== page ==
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PLoS One. 2014 Jan 6;9(1):e84651. doi: 10.1371/journal.pone.0084651. eCollection 2014.

Intestinal subepithelial myofibroblasts support the growth of intestinal epithelial stem cells.

Author information

1
Department of Bioengineering, University of California Los Angeles, Los Angeles, California, United States of America ; Department of Surgery, David Geffen School of Medicine at UCLA, University of California Los Angeles, Los Angeles, California, United States of America.
2
Department of Surgery, David Geffen School of Medicine at UCLA, University of California Los Angeles, Los Angeles, California, United States of America.
3
Department of Pediatrics, Division of Gastroenterology and Nutrition, Mattel Children's Hospital and the David Geffen School of Medicine, University of California Los Angeles, Los Angeles, California, United States of America.
4
Department of Bioengineering, University of California Los Angeles, Los Angeles, California, United States of America.
5
Stowers Institute for Medical Research, Kansas City, Missouri, United States of America.
6
Department of Molecular Cell and Developmental Biology, University of California Los Angeles, Los Angeles, California, United States of America.
7
Stowers Institute for Medical Research, Kansas City, Missouri, United States of America ; Department of Pathology & Laboratory Medicine, University of Kansas Medical Center, Kansas City, Kansas, United States of America.
8
Department of Pathology, Veterans Affairs Greater Los Angeles Healthcare System, Los Angeles, California, United States of America.
9
Department of Surgery, David Geffen School of Medicine at UCLA, University of California Los Angeles, Los Angeles, California, United States of America ; Department of Surgery, Veterans Affairs Greater Los Angeles Healthcare System, Los Angeles, California, United States of America.

Abstract

Intestinal epithelial stem cells (ISCs) are the focus of recent intense study. Current in vitro models rely on supplementation with the Wnt agonist R-spondin1 to support robust growth, ISC self-renewal, and differentiation. Intestinal subepithelial myofibroblasts (ISEMFs) are important supportive cells within the ISC niche. We hypothesized that co-culture with ISEMF enhances the growth of ISCs in vitro and allows for their successful in vivo implantation and engraftment. ISC-containing small intestinal crypts, FACS-sorted single ISCs, and ISEMFs were procured from C57BL/6 mice. Crypts and single ISCs were grown in vitro into enteroids, in the presence or absence of ISEMFs. ISEMFs enhanced the growth of intestinal epithelium in vitro in a proximity-dependent fashion, with co-cultures giving rise to larger enteroids than monocultures. Co-culture of ISCs with supportive ISEMFs relinquished the requirement of exogenous R-spondin1 to sustain long-term growth and differentiation of ISCs. Mono- and co-cultures were implanted subcutaneously in syngeneic mice. Co-culture with ISEMFs proved necessary for successful in vivo engraftment and proliferation of enteroids; implants without ISEMFs did not survive. ISEMF whole transcriptome sequencing and qPCR demonstrated high expression of specific R-spondins, well-described Wnt agonists that supports ISC growth. Specific non-supportive ISEMF populations had reduced expression of R-spondins. The addition of ISEMFs in intestinal epithelial culture therefore recapitulates a critical element of the intestinal stem cell niche and allows for its experimental interrogation and biodesign-driven manipulation.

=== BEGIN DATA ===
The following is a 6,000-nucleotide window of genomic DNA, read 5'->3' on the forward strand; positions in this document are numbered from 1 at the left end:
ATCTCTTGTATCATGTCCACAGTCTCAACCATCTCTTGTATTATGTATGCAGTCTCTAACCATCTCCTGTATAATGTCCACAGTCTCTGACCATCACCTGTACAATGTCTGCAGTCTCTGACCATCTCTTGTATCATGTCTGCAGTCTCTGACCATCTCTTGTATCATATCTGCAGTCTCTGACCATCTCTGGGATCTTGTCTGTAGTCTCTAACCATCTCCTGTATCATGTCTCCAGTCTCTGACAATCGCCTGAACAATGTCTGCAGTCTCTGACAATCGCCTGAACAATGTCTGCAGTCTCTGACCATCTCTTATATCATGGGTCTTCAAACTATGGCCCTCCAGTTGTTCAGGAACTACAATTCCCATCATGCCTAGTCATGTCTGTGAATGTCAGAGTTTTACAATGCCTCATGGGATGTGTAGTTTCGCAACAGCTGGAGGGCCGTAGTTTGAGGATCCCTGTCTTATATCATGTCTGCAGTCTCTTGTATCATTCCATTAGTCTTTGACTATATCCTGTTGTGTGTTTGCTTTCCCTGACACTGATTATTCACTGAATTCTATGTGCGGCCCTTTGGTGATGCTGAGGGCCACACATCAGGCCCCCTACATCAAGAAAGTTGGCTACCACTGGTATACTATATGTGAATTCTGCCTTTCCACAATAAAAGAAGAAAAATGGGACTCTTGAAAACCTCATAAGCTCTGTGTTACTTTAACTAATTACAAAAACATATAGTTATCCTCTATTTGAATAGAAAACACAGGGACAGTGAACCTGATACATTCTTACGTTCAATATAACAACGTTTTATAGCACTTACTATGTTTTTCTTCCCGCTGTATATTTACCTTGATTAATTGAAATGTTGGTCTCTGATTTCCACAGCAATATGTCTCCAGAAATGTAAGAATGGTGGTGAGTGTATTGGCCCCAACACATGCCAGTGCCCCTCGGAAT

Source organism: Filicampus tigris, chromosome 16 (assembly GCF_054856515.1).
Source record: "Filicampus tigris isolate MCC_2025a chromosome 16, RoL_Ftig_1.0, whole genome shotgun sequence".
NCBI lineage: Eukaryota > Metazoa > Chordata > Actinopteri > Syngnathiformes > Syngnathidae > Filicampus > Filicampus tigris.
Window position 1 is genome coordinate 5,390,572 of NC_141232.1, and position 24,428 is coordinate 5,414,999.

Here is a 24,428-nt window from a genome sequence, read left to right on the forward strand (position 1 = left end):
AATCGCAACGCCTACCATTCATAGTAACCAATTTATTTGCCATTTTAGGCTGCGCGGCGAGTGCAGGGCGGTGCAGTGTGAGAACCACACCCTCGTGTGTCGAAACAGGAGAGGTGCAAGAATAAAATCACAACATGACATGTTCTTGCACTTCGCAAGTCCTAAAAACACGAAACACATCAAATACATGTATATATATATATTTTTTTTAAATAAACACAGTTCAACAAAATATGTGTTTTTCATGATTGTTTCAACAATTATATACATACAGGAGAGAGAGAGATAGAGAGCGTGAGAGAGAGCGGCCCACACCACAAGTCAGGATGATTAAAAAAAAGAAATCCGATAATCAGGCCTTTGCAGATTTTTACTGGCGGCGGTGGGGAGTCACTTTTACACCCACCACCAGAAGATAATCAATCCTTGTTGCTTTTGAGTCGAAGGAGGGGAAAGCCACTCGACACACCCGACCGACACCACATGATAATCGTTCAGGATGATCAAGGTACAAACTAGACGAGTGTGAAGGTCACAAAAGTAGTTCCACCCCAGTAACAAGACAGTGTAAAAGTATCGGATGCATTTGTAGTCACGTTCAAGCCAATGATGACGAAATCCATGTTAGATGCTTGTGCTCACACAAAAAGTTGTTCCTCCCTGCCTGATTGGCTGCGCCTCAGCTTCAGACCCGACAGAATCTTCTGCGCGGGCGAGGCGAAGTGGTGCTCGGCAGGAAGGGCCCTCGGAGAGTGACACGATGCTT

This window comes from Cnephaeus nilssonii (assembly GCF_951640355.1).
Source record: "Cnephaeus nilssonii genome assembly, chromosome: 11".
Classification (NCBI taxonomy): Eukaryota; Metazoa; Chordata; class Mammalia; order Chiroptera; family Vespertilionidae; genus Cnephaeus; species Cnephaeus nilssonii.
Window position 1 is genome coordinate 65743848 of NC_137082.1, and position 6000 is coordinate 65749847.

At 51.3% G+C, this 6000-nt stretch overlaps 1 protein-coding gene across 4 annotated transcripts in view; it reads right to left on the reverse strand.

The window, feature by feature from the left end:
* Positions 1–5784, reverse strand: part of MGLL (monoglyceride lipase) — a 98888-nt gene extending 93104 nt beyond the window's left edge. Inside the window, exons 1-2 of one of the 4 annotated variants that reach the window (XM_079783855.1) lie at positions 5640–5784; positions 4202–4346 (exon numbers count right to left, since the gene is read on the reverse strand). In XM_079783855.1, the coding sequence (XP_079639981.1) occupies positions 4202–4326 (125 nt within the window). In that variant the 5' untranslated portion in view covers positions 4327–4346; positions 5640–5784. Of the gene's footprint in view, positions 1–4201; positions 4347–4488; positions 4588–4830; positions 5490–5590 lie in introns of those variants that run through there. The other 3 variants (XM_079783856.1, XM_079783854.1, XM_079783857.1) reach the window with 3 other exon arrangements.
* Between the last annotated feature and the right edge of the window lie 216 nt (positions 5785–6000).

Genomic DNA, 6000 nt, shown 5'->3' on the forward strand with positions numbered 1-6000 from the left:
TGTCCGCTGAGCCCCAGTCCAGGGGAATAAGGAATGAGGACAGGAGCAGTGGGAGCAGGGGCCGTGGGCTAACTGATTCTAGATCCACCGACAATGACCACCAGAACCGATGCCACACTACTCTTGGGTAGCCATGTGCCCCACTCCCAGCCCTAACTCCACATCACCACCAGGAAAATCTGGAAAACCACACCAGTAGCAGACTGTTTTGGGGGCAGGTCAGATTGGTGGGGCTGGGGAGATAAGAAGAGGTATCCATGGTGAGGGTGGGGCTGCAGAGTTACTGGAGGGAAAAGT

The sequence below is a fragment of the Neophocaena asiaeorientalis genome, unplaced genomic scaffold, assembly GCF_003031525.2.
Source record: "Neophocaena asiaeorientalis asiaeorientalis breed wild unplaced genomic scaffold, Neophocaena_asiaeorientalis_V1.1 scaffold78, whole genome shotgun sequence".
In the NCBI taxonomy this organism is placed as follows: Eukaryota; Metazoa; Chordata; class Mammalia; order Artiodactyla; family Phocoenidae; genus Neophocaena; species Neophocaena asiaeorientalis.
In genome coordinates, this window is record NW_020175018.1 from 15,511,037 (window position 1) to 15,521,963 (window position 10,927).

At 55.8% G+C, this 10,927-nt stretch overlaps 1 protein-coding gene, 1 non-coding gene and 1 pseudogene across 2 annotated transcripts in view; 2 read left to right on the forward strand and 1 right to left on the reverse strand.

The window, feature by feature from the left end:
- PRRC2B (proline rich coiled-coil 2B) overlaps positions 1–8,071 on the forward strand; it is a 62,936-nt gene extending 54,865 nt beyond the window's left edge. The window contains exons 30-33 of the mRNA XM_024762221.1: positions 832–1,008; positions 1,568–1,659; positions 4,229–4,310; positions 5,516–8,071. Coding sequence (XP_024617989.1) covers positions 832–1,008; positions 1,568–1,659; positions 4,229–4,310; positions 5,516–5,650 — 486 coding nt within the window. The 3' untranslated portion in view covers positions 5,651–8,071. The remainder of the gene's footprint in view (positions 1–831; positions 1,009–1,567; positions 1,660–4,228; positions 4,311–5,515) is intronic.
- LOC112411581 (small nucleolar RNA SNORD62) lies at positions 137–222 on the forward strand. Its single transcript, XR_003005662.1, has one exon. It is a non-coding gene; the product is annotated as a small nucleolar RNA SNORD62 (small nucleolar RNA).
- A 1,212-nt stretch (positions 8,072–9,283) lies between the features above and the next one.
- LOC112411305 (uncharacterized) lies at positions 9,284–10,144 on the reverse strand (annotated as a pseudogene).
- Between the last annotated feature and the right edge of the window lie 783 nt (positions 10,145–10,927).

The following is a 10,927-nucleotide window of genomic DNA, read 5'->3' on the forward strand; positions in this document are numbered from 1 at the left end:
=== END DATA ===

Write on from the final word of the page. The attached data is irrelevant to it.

PMID:
24400106
PMCID:
PMC3882257
DOI:
10.1371/journal.pone.0084651
[Indexed for MEDLINE]
Free PMC Article

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